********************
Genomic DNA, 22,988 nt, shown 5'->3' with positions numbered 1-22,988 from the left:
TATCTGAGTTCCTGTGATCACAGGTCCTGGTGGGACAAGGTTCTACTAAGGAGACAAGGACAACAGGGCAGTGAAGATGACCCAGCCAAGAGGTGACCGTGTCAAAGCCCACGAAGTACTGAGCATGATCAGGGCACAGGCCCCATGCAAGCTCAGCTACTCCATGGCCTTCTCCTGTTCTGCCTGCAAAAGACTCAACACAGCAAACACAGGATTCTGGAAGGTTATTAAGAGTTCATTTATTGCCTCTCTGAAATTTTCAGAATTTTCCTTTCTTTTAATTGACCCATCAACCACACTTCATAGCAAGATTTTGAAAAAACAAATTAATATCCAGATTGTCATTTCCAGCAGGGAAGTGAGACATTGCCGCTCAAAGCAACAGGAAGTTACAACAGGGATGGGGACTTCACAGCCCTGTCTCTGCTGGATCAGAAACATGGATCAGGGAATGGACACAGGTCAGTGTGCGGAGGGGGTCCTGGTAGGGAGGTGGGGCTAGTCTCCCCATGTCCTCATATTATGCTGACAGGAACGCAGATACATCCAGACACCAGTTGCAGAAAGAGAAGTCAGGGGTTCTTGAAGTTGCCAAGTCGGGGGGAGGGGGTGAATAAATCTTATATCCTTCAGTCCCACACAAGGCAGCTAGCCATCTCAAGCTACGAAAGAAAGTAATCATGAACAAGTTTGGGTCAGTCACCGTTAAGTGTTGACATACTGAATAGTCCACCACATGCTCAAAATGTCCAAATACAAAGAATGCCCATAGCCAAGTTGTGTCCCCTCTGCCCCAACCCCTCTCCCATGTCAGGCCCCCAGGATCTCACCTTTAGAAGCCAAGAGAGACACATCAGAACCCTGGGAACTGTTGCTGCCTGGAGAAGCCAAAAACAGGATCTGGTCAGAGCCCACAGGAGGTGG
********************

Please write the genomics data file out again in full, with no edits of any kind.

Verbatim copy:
Genomic DNA, 22,988 nt, shown 5'->3' with positions numbered 1-22,988 from the left:
TATCTGAGTTCCTGTGATCACAGGTCCTGGTGGGACAAGGTTCTACTAAGGAGACAAGGACAACAGGGCAGTGAAGATGACCCAGCCAAGAGGTGACCGTGTCAAAGCCCACGAAGTACTGAGCATGATCAGGGCACAGGCCCCATGCAAGCTCAGCTACTCCATGGCCTTCTCCTGTTCTGCCTGCAAAAGACTCAACACAGCAAACACAGGATTCTGGAAGGTTATTAAGAGTTCATTTATTGCCTCTCTGAAATTTTCAGAATTTTCCTTTCTTTTAATTGACCCATCAACCACACTTCATAGCAAGATTTTGAAAAAACAAATTAATATCCAGATTGTCATTTCCAGCAGGGAAGTGAGACATTGCCGCTCAAAGCAACAGGAAGTTACAACAGGGATGGGGACTTCACAGCCCTGTCTCTGCTGGATCAGAAACATGGATCAGGGAATGGACACAGGTCAGTGTGCGGAGGGGGTCCTGGTAGGGAGGTGGGGCTAGTCTCCCCATGTCCTCATATTATGCTGACAGGAACGCAGATACATCCAGACACCAGTTGCAGAAAGAGAAGTCAGGGGTTCTTGAAGTTGCCAAGTCGGGGGGAGGGGGTGAATAAATCTTATATCCTTCAGTCCCACACAAGGCAGCTAGCCATCTCAAGCTACGAAAGAAAGTAATCATGAACAAGTTTGGGTCAGTCACCGTTAAGTGTTGACATACTGAATAGTCCACCACATGCTCAAAATGTCCAAATACAAAGAATGCCCATAGCCAAGTTGTGTCCCCTCTGCCCCAACCCCTCTCCCATGTCAGGCCCCCAGGATCTCACCTTTAGAAGCCAAGAGAGACACATCAGAACCCTGGGAACTGTTGCTGCCTGGAGAAGCCAAAAACAGGATCTGGTCAGAGCCCACAGGAGGTGG